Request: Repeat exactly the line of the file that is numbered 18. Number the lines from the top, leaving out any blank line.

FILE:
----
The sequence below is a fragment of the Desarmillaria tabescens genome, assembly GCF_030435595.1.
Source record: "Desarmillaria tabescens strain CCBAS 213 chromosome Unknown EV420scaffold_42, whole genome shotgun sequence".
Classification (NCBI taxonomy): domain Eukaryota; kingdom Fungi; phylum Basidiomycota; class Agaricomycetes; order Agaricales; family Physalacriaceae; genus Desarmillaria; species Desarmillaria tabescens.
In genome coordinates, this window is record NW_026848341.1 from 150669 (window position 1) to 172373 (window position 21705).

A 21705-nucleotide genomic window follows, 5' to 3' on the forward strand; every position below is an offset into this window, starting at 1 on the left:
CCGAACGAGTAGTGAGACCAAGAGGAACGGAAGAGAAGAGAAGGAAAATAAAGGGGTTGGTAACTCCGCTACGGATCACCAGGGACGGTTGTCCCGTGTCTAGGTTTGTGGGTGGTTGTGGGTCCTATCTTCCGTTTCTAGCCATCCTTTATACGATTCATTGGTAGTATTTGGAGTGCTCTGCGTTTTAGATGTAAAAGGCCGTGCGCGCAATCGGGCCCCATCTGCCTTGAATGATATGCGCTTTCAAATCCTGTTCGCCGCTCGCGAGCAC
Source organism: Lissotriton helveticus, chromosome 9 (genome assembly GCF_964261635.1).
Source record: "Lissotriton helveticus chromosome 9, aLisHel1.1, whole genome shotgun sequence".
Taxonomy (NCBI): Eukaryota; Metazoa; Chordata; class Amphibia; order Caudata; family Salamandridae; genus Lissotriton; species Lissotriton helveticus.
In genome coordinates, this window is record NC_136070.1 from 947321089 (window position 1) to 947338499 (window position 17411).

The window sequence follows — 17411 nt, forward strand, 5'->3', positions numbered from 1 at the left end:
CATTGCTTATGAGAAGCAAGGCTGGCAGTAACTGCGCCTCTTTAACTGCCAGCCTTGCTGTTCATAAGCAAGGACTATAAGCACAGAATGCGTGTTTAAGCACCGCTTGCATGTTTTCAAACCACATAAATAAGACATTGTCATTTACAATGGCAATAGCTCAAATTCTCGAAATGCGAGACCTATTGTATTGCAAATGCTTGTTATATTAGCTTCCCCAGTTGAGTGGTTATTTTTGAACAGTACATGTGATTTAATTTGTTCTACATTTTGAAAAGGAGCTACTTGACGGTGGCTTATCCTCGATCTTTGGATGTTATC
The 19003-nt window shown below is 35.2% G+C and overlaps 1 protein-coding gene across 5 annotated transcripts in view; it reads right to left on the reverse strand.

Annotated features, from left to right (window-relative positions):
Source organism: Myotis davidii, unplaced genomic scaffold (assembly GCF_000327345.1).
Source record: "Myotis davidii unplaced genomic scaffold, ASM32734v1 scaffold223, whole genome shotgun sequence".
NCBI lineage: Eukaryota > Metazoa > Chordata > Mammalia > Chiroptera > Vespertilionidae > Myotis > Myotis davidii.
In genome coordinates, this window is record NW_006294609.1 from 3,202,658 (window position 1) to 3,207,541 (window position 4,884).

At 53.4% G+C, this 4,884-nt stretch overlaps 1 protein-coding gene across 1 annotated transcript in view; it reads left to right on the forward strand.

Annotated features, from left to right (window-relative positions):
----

In genome coordinates, this window is record NW_006294609.1 from 3,202,658 (window position 1) to 3,207,541 (window position 4,884).